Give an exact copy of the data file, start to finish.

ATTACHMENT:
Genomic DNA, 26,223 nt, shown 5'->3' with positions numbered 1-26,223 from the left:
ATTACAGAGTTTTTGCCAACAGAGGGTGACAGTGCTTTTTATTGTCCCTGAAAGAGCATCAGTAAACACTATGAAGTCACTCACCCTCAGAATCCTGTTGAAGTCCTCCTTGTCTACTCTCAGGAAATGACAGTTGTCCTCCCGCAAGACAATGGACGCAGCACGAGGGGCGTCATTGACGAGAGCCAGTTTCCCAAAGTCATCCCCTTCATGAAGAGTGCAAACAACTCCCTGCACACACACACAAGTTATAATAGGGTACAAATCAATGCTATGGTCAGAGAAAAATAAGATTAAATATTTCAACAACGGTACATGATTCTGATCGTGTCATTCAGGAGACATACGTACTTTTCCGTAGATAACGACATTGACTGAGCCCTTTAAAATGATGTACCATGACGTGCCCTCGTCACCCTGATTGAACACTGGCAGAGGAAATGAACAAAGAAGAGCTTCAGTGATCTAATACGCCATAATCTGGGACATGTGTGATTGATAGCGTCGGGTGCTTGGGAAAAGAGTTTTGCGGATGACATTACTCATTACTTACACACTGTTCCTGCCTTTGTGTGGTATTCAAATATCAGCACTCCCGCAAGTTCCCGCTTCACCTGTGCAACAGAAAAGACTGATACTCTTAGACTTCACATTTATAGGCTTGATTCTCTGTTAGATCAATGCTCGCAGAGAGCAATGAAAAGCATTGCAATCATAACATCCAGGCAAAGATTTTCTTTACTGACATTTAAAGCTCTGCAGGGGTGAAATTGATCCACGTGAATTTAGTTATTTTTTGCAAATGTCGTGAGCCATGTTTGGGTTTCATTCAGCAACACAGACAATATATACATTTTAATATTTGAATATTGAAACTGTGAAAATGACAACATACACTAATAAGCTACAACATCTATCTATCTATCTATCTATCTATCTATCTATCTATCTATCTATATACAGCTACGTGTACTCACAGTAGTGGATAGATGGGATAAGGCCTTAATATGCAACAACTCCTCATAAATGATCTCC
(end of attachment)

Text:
Genomic DNA, 26,223 nt, shown 5'->3' with positions numbered 1-26,223 from the left:
ATTACAGAGTTTTTGCCAACAGAGGGTGACAGTGCTTTTTATTGTCCCTGAAAGAGCATCAGTAAACACTATGAAGTCACTCACCCTCAGAATCCTGTTGAAGTCCTCCTTGTCTACTCTCAGGAAATGACAGTTGTCCTCCCGCAAGACAATGGACGCAGCACGAGGGGCGTCATTGACGAGAGCCAGTTTCCCAAAGTCATCCCCTTCATGAAGAGTGCAAACAACTCCCTGCACACACACACAAGTTATAATAGGGTACAAATCAATGCTATGGTCAGAGAAAAATAAGATTAAATATTTCAACAACGGTACATGATTCTGATCGTGTCATTCAGGAGACATACGTACTTTTCCGTAGATAACGACATTGACTGAGCCCTTTAAAATGATGTACCATGACGTGCCCTCGTCACCCTGATTGAACACTGGCAGAGGAAATGAACAAAGAAGAGCTTCAGTGATCTAATACGCCATAATCTGGGACATGTGTGATTGATAGCGTCGGGTGCTTGGGAAAAGAGTTTTGCGGATGACATTACTCATTACTTACACACTGTTCCTGCCTTTGTGTGGTATTCAAATATCAGCACTCCCGCAAGTTCCCGCTTCACCTGTGCAACAGAAAAGACTGATACTCTTAGACTTCACATTTATAGGCTTGATTCTCTGTTAGATCAATGCTCGCAGAGAGCAATGAAAAGCATTGCAATCATAACATCCAGGCAAAGATTTTCTTTACTGACATTTAAAGCTCTGCAGGGGTGAAATTGATCCACGTGAATTTAGTTATTTTTTGCAAATGTCGTGAGCCATGTTTGGGTTTCATTCAGCAACACAGACAATATATACATTTTAATATTTGAATATTGAAACTGTGAAAATGACAACATACACTAATAAGCTACAACATCTATCTATCTATCTATCTATCTATCTATCTATCTATCTATCTATATACAGCTACGTGTACTCACAGTAGTGGATAGATGGGATAAGGCCTTAATATGCAACAACTCCTCATAAATGATCTCC